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Kimberly S. Hanger Article Prize

Prize & Winners


2020 Contest:

Professor Kimberly Hanger was a historian of Louisiana’s Spanish colonial period, and author of, among other publications, Bounded Lives, Bounded Places (Duke, [1997] 2002). 

We invite submissions for articles published on Latin America, the Atlantic World, the Borderlands, and the Caribbean, time frame of study is open. The article itself must have been published between January 1, 2019, and December 31, 2019. 

Criteria for selection include: quality and originality of research, new and stimulating interpretations and writing quality.

Please include a cover letter with the name of the author, institutional affiliation, and an article abstract.

Authors must be or become LACS members at the time of submission. See the  membership page .

Deadline: JULY 1, 2020

Email submissions by JUNE 1 to ALL of the following committee members::

Prof. Chad Black, committee chair
University of Tennessee-Knoxville
Cblack6@utk.edu

Prof. Nicole Pacino
University of Alabama-Huntsville
Nicole.pacino@uah.edu

Prof. Beau Gaitors
University of Tennessee-Knoxville
bgaitors@utk.edu

Prof. Erica Johnson Edwards
Francis Marion University
ejohnson@fmarion.edu

2020 Winner: Natalia Milanesio, "Sex and Democracy: The Meanings of the Destape in Postdictatorial Argentina," Hispanic American Historical Review 99:1 (Febuary 2019)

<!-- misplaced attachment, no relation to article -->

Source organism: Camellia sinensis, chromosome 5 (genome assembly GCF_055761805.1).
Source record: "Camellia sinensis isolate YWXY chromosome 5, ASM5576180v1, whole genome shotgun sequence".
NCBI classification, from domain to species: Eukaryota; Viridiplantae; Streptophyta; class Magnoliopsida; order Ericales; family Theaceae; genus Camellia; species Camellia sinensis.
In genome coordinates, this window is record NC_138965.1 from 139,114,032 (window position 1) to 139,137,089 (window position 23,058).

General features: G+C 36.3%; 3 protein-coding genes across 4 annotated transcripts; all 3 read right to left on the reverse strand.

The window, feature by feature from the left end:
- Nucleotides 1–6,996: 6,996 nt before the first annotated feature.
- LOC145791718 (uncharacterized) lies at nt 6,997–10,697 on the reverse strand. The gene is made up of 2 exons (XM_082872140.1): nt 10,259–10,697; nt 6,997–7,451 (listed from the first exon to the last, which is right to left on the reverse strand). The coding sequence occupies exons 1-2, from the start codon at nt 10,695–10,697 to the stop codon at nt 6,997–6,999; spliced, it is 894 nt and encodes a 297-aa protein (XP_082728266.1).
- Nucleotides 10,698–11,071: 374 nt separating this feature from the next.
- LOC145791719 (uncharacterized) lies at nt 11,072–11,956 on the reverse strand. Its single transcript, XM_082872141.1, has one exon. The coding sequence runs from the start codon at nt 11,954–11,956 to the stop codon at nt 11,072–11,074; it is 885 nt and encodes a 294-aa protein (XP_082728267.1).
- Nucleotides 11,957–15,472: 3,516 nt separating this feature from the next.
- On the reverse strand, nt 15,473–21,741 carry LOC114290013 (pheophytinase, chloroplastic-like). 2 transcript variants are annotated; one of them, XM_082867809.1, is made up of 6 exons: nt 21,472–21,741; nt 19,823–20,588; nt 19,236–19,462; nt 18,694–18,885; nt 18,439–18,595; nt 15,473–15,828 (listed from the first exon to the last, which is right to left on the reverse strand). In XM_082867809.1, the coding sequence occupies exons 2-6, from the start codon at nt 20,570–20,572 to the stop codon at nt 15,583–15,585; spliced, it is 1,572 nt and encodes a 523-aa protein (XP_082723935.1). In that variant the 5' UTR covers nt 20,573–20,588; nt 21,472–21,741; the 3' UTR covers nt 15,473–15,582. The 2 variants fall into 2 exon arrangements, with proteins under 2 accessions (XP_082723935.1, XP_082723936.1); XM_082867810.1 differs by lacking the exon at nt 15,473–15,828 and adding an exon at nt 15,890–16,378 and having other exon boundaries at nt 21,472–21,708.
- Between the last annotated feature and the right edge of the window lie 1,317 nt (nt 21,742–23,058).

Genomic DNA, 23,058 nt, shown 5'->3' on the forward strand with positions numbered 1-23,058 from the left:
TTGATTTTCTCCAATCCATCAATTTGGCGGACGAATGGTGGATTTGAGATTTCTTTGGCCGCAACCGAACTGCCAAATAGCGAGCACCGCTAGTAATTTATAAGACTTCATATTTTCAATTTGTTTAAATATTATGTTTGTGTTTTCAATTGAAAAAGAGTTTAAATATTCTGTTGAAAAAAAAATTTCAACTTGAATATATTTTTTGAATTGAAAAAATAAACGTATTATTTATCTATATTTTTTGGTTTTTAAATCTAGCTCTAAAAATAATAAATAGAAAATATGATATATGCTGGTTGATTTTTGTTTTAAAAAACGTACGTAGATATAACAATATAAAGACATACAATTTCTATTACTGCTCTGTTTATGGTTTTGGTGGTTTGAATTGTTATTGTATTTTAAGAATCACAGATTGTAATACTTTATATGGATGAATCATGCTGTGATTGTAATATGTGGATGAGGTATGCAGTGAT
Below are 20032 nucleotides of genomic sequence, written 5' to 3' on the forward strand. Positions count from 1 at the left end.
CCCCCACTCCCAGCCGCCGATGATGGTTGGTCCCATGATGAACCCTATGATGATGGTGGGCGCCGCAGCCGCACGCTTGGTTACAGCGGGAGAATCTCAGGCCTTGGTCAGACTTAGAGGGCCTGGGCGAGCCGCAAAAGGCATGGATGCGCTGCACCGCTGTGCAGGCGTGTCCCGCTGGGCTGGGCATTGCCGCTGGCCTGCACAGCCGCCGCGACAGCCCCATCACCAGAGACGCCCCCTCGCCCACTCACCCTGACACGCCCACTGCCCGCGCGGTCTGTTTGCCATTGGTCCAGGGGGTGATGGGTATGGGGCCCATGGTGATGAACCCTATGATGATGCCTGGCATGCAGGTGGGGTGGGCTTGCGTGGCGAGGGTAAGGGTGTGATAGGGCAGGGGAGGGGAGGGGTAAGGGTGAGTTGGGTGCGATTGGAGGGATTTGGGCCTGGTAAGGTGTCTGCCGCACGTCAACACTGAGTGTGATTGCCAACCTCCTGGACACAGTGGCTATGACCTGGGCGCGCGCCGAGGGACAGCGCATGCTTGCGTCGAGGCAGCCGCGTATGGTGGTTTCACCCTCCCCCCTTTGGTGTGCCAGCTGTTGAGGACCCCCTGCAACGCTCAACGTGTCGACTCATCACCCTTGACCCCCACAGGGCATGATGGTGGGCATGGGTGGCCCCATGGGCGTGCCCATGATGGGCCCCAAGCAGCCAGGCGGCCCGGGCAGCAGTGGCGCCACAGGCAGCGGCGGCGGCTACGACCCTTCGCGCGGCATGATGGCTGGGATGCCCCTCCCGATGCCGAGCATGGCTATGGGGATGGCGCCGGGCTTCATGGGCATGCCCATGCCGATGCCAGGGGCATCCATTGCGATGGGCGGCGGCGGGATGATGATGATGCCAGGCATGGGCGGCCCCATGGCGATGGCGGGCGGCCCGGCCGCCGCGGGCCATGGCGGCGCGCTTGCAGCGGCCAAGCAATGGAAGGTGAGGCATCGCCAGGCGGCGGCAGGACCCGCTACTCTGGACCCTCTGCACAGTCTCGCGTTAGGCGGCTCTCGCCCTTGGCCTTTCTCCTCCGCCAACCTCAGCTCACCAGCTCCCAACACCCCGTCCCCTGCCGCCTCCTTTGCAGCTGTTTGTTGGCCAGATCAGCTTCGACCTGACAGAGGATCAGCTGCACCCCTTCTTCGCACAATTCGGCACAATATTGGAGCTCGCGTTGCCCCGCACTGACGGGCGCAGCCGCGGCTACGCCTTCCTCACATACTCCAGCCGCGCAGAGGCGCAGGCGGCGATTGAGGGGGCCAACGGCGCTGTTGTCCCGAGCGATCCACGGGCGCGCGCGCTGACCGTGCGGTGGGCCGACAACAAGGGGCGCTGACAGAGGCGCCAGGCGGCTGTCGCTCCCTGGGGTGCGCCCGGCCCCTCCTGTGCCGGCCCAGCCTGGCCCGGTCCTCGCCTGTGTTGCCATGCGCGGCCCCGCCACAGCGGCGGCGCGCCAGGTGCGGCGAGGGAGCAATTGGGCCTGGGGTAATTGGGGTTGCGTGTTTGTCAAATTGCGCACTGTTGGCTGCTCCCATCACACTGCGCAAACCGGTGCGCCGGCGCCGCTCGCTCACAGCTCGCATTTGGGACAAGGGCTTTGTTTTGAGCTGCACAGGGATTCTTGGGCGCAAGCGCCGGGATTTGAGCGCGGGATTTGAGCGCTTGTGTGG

2019 Winner: Danielle Terrazas, “‘My Conscience is Free and Clear’: African-Descended Women, Status, and Slave Owning in Mid-Colonial Mexico,” The Americas (July 2018). 

With impressive research and artful analytical insight, the author addresses the history of black populations in Mexico. In excavating a remarkably challenging case study – the history of a black woman who not only owned slaves, but owned members of her own family – Terrazas Williams sketches a powerful portrait of her protagonist, closely linked to the histories of other slave societies in the Americas. With clear, convincing prose, she compels us to think about family, slavery, and freedom in ways that challenge powerful (and important) scholarly currents. Slave ownership, Terrazas Williams shows, was a status symbol, not just for white but also black historical actors, who refused to remain on their appointed side of a black-and-white line separating slavery and freedom that even we as historians often re-create. Throughout the article, Terrazas Williams pays careful attention to the archive, leveraging that attention into perceptive and sensitive argumentation. 

2018 Winner: Marc Hertzman, “Fatal Differences: Suicide, Race, and Forced Labor in the Americas,” American Historical Review, Volume 122, Issue 2, April 2017, Pages 317–345 

Ambitious in scope and provocative in its conclusions, Marc Hertzman’s article “Fatal Differences’ offers us an original reading and macrohistorical analysis of suicide as it relates to race, racialization, and systems of coercive labor under Spanish and Portuguese colonialism in the Americas. Hertzman shows how suicide has been imbued with multiple and, at times, contradictory meanings across the Atlantic world. The act has historically functioned as a metaphor for racial difference and as a discursive mechanism that has the potential to both champion and denigrate